With Proposed Borrowing, States’ External Loans to Increase by 40%

  • 10 states proposed loans, 7 approved, 3 awaiting approval 
  • Current annual debt service ratio about 2.7% 
  • Fresh loans at concessionary rates.

Kunle Aderinokun

Barring any last minute change on approval of new borrowing, the total external loans contracted by the 36 states and the Federal Capital Territory are estimated to increase by 39.65 per cent, THISDAY can report.

As it stands, seven states have secured approval to take external loans of $1.070 billion while three are awaiting approval to borrow $492.4 million to add to the existing loans.

The seven states that had been given the nod by the federal government are Abia ($200 million), Ebonyi ($70 million), Enugu ($100 million), Kano ($100million), Ogun ($350 million), Ondo ($200 million) and Plateau ($50 million). The states that are still waiting for the go-ahead are Jigawa ($32.4 million), Kaduna ($350 million) and Katsina ($110 million).

The new borrowing proposals (approved and yet-to-be approved) will bring the total external loans by all the 36 states to an estimated $5.502 billion from the current level of $3.940 billion published by the Debt Management Office (DMO), representing a significant increase of 39.65 per cent.

A major proportion of the current external loans- that is, $3.727 billion-of the states was contracted from multilateral institutions while the rest ($213.245 million) were bilateral loans, the DMO debt data revealed.

A cursory look at the debt deductions from the federal allocations to the states, published by the ministry of finance, revealed that for July allocations shared in August, the states serviced their debts with N2.674 billion (about $8.05 million). When annualised, the implication is that, the states are servicing their debt with about $105 million yearly, translating to a debt service ratio of about 2.7 per cent.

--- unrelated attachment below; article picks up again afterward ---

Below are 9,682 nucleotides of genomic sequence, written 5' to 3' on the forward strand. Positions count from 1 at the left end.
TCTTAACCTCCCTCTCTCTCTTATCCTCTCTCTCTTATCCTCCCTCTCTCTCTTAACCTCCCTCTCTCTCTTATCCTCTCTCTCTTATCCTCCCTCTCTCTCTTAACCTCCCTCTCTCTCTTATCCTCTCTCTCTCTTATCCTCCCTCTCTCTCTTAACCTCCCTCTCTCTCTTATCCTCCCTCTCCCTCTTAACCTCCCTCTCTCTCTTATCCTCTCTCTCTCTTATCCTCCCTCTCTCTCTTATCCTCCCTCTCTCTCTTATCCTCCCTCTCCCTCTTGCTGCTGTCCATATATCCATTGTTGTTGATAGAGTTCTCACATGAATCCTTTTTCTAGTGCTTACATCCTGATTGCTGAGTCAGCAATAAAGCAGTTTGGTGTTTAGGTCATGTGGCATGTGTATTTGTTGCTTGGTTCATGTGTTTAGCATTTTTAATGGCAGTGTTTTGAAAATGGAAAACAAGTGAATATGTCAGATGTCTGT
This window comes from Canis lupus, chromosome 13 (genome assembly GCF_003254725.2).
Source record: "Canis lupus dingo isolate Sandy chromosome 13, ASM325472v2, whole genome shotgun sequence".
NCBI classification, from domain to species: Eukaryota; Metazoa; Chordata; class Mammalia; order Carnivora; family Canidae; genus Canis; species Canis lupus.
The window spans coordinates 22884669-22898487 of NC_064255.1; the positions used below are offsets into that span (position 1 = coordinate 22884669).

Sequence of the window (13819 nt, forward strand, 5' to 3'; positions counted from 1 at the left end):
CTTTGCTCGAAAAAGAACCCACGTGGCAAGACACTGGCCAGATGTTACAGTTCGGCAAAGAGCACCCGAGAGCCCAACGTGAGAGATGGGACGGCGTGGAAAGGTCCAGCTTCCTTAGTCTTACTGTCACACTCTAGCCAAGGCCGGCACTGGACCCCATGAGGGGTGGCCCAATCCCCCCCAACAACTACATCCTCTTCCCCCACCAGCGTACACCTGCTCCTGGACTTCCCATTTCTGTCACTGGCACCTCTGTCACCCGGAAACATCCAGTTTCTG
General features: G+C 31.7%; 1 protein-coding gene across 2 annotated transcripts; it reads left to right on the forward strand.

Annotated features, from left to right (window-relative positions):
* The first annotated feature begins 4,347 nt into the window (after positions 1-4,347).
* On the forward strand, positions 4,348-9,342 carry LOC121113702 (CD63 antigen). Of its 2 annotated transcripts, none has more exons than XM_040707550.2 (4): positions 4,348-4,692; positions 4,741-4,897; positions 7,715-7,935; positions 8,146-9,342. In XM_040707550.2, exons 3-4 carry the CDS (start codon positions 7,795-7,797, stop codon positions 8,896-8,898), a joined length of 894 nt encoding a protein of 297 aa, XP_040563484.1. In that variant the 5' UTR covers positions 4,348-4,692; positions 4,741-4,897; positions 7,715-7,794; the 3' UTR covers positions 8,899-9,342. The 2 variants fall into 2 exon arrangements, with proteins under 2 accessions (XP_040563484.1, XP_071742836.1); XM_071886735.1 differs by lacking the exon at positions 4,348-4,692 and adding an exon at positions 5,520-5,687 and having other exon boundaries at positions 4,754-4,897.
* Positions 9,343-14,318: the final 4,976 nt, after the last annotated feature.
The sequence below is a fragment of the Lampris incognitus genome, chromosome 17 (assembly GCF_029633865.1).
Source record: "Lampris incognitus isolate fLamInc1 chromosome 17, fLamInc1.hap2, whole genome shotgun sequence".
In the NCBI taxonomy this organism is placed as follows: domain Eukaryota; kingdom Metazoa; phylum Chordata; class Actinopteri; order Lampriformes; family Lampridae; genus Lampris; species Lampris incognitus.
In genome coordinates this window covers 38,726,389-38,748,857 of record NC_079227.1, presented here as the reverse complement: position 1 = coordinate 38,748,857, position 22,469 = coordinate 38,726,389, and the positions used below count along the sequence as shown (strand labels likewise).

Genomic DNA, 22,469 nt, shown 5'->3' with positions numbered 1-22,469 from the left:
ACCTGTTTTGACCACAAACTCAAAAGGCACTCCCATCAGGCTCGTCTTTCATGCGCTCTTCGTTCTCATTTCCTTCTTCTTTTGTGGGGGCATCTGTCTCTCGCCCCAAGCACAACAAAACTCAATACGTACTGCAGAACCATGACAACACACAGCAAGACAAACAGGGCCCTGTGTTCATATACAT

When THISDAY confronted the government with danger in the increasing level of debts contracted by the states, which would be bequeathed to administrations coming after them, a ministry of finance official argued that the new and proposed loans were gotten at concessionary rates. According to the source, most of the loans are World Bank’s International Development Association (IDA) credits.

In his view, Director, Union Capital, Egie Akpata, believed, the states were following the lead of the FGN to lower their cost of borrowing by going abroad to secure USD debt at concessionary rates.

Noting that, “Analysis of Debt Management Office and ministry of finance data shows that outstanding state foreign debt of $3.7billion is being serviced for less than 3 per cent per annum, principal repayment inclusive,” Akpata said, “Clearly, such low rates and amortization periods of up to 30 years are not available locally.”

He, however, added that, “with some states increasing their foreign borrowing by 200 per cent at once, there is a risk that they could run into trouble servicing these debts in the next 5 to 10 years when the naira would most likely have suffered further devaluation.”

“ The current administrations would be out of office by then so won’t have to deal with such future problems, “ he argued.

Egie, who reasoned that the “States looking for foreign debt were making a rational decision given the price and available tenor of local debt,” suggested that, “The local debt providers, particularly the capital market would need to improve their product offerings in order to compete with foreign debt.”

“The local macroeconomic environment makes it difficult to provide local debt at low single digits. However, if the local market could provide timely debt with tenors of over 20 years, principal moratorium of at least 5 years and interest rates in low double digits, Naira debt might be able to compete with these foreign loans,” he submitted.